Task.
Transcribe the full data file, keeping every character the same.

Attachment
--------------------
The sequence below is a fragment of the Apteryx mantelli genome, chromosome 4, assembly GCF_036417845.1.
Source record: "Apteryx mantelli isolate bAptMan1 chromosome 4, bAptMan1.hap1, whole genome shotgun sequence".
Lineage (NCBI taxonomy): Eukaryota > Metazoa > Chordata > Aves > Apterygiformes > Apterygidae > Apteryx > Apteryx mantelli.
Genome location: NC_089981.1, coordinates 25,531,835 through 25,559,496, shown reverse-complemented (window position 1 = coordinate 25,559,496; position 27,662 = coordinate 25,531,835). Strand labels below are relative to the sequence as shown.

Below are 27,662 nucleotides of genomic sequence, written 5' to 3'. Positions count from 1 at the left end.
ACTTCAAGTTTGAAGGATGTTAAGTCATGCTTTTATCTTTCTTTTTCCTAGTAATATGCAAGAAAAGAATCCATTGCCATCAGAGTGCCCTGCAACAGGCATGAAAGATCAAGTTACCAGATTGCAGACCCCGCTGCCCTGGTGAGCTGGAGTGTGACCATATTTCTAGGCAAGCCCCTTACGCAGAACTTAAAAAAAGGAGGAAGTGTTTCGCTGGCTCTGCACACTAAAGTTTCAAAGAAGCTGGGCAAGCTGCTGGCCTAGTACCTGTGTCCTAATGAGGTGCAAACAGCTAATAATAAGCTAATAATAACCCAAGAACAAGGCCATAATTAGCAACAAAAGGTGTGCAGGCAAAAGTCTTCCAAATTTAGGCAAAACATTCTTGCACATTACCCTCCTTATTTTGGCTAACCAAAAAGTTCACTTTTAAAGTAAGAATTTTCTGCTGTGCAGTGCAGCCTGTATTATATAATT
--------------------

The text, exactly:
The sequence below is a fragment of the Apteryx mantelli genome, chromosome 4, assembly GCF_036417845.1.
Source record: "Apteryx mantelli isolate bAptMan1 chromosome 4, bAptMan1.hap1, whole genome shotgun sequence".
Lineage (NCBI taxonomy): Eukaryota > Metazoa > Chordata > Aves > Apterygiformes > Apterygidae > Apteryx > Apteryx mantelli.
Genome location: NC_089981.1, coordinates 25,531,835 through 25,559,496, shown reverse-complemented (window position 1 = coordinate 25,559,496; position 27,662 = coordinate 25,531,835). Strand labels below are relative to the sequence as shown.

Below are 27,662 nucleotides of genomic sequence, written 5' to 3'. Positions count from 1 at the left end.
ACTTCAAGTTTGAAGGATGTTAAGTCATGCTTTTATCTTTCTTTTTCCTAGTAATATGCAAGAAAAGAATCCATTGCCATCAGAGTGCCCTGCAACAGGCATGAAAGATCAAGTTACCAGATTGCAGACCCCGCTGCCCTGGTGAGCTGGAGTGTGACCATATTTCTAGGCAAGCCCCTTACGCAGAACTTAAAAAAAGGAGGAAGTGTTTCGCTGGCTCTGCACACTAAAGTTTCAAAGAAGCTGGGCAAGCTGCTGGCCTAGTACCTGTGTCCTAATGAGGTGCAAACAGCTAATAATAAGCTAATAATAACCCAAGAACAAGGCCATAATTAGCAACAAAAGGTGTGCAGGCAAAAGTCTTCCAAATTTAGGCAAAACATTCTTGCACATTACCCTCCTTATTTTGGCTAACCAAAAAGTTCACTTTTAAAGTAAGAATTTTCTGCTGTGCAGTGCAGCCTGTATTATATAATT